Ter­rell’s Tune Up

Pasatiempo - - PASATIEMPO - Changes

Steve Ter­rell’s top 10 al­bums of the year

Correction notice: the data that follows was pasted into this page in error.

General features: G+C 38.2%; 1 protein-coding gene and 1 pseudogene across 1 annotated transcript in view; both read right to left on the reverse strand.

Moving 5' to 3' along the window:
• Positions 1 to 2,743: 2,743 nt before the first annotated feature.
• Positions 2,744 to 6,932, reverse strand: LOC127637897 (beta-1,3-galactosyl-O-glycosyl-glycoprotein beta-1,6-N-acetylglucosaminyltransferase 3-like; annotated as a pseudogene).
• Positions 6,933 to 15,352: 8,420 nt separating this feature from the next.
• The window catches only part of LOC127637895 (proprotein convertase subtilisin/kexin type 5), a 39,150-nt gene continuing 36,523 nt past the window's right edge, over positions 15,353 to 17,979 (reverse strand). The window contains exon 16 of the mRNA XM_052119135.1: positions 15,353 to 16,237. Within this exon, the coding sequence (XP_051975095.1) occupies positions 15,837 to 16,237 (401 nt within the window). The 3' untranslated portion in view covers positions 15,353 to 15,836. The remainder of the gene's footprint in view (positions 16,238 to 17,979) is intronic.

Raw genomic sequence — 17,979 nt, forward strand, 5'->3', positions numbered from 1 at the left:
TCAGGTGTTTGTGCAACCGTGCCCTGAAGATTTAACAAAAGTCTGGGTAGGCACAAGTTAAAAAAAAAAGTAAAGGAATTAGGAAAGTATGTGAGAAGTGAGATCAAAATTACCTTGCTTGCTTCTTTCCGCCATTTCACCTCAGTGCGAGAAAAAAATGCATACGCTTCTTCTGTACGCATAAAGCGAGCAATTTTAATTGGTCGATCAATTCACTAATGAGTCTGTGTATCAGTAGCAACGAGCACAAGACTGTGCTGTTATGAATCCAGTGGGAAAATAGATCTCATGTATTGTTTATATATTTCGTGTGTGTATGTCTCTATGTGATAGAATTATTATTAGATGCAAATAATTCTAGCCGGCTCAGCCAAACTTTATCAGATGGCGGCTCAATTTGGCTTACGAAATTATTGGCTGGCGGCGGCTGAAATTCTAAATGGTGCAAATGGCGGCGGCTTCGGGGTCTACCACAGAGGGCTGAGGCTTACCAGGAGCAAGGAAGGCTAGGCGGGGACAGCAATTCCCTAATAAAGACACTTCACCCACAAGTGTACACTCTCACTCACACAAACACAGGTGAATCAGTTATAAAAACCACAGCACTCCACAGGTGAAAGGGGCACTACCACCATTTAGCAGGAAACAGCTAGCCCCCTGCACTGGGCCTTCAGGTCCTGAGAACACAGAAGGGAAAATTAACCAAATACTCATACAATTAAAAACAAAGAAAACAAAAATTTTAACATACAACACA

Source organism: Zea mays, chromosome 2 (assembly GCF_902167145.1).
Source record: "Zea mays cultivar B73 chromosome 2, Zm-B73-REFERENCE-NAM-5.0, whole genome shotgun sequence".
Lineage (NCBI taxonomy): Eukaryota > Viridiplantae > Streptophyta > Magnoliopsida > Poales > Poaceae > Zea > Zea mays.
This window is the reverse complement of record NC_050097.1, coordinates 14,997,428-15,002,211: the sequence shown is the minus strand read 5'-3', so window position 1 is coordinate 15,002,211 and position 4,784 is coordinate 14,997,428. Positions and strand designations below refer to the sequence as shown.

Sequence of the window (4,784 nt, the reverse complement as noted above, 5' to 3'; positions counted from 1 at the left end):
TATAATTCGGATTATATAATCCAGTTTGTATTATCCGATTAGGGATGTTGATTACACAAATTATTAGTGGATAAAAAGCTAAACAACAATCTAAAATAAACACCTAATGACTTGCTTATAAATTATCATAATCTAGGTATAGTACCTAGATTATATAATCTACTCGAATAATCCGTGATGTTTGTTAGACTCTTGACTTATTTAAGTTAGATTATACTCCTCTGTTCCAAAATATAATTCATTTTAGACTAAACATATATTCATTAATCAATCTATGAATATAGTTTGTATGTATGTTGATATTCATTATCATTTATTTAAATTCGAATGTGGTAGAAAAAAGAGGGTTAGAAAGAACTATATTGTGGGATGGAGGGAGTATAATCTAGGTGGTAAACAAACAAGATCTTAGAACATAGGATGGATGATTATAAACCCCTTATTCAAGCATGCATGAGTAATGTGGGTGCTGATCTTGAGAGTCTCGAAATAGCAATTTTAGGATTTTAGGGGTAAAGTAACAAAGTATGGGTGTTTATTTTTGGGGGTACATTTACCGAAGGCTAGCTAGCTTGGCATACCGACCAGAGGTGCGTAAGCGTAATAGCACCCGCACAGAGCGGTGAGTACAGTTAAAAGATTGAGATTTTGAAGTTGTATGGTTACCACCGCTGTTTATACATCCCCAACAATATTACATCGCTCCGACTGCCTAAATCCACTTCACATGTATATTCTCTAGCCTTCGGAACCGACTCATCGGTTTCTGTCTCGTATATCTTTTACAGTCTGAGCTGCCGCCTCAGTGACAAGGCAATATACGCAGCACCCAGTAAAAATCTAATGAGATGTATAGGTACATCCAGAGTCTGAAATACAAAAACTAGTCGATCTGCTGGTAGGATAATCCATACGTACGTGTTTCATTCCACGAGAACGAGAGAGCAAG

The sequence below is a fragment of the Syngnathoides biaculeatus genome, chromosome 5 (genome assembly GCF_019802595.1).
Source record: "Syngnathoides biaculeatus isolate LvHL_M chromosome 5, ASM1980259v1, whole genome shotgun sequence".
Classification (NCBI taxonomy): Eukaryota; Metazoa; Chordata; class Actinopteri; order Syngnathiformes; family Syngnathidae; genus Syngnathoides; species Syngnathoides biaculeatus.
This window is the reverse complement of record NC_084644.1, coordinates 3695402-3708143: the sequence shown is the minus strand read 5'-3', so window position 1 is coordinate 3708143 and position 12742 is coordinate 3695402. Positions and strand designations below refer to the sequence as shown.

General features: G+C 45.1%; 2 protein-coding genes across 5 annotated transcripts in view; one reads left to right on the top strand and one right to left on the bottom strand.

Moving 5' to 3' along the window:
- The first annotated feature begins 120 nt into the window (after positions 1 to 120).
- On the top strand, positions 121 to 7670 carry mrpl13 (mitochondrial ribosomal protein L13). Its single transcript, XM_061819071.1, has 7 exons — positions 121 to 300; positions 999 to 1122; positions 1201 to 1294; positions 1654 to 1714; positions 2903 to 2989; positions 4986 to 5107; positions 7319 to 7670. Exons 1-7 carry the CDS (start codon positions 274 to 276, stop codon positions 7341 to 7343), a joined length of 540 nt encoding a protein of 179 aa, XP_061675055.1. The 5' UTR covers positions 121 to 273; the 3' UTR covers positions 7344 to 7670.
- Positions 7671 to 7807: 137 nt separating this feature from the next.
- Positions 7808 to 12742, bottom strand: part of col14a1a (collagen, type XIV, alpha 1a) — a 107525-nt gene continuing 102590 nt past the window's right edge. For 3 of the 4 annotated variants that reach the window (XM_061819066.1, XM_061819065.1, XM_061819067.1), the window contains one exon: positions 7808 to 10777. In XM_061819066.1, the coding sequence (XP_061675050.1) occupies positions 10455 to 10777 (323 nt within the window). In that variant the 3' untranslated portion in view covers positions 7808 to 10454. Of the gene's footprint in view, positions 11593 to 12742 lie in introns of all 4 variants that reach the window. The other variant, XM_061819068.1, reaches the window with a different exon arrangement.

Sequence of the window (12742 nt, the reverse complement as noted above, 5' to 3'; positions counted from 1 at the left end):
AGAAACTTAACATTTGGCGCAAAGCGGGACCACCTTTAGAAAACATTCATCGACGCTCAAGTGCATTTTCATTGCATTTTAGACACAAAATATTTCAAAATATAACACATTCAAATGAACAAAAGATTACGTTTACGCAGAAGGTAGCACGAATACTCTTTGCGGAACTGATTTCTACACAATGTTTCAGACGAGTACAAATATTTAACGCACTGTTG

These are my fa­vorite al­bums of the year: ▼ Merid­ian Rising by Paul Burch. On this song-cy­cle biog­ra­phy of as­cended coun­try-mu­sic master Jim­mie Rodgers, Burch tells the story of Rodgers’ life from the Singing Brake­man’s point of view, as he toured the coun­try like a De­pres­sion-era rock star, pick­ing, drink­ing, wom­an­iz­ing, and even­tu­ally dy­ing. Burch jux­ta­poses the sweet sunny South of ro­man­tic myth against its op­pres­sive his­tor­i­cal re­al­ity. “Let me tell you all about the place I’m from/Where the po­lice tip their hats while they’re swing­ing their clubs.” It’s not an overtly po­lit­i­cal al­bum, but Burch makes some bit­ing com­men­tary on so­cial in­equal­ity with songs like “Poor Don’t Vote.” (www.paulburch.com/ the-story-of-merid­ian-rising) ▼ Meet Your Death (self-ti­tled). This band is some­thing of an Austin punk-blues su­per­group fronted by harp-man Wal­ter Daniels — a vet­eran of bands in­clud­ing Big Foot Ch­ester and Jack O’ Fire (a band who, years ago, cov­ered a Blind Willie McTell song called “Meet Your Death”) — and slide gui­tarist John Schoo­ley, who I know best from his three al­bums on the Voodoo Rhythm la­bel, un­der the name “John Schoo­ley and his one-man band.” The stand­outs on this out­stand­ing record are “Ele­phant Man” (that one comes from a nasty old gut­ter blues song) and “Obeah Man,” a Caribbean-rooted in­vo­ca­tion to the rul­ing hoodoo deities of rock ’n’ roll. (www.meety­our death.band­camp.com) ▼ Hex City by Church­wood. If you’re a fan of Captain Beef­heart, Frank Zappa, Pere Ubu, The Fall, The But­t­hole Surfers, or Jonathan Swift, get your­self ac­quainted with Church­wood. Ev­ery track on their fourth al­bum is filled with in­cred­i­ble blues, funk, and some­times even metal riffs, with un­pre­dictable time sig­na­tures and lyrics that sound like a cryp­tic code that, for the il­lu­mi­nated, could open the secrets of re­al­ity. (www.saus­tex.com/church­wood.html) ▼ Blood on the Keys by James Leg. If you need more of that blues-driven, rump-bumpin’, holy-roller­shoutin’, swampy rock ‘n’ roll, a key­board player called James Leg just might be your man. A for­mer mem­ber of Black Di­amond Heav­ies and Im­mor­tal Lee County Killers, Leg has a voice that falls some­where be­tween Beef­heart and Jim “Dandy” Man­grum of Black Oak Arkansas. And he can even do a cred­i­ble ver­sion of a Blaze Fo­ley song, “Should’ve Been Home With You.” (www.alive-records.com/artist/ james-leg) ▼ Changes by Charles Bradley. Like the late Sharon Jones, her Dap­tone la­bel-mate Bradley’s mu­sic ca­reer didn’t take off un­til rel­a­tively late in life — Jones was in her for­ties when she put out her first solo al­bum, Bradley was in his six­ties. But this guy, known as the Screaming Eagle of Soul, sinks his talons into a song and won’t let go. opens with a mono­logue by Bradley, who in­tro­duces him­self as “a brother that came from the hard licks of life. That knows Amer­ica is my home … Amer­ica rep­re­sents love for all the Amer­i­cans in the world” be­fore break­ing into a soul­ful cho­rus of “God Bless Amer­ica.” But his pa­tri­o­tism isn’t the blind kind. In “Change For the World,” he sings, “If we’re not care­ful, we’ll be back seg­re­gated … Stop hid­ing be­hind re­li­gion/Hate is poi­son in the blood.” The al­bum is all this plus a sweaty, emo­tional cover of a Black Sabbath song — the ti­tle track, “Changes.” (www.thecharles­bradley.com)

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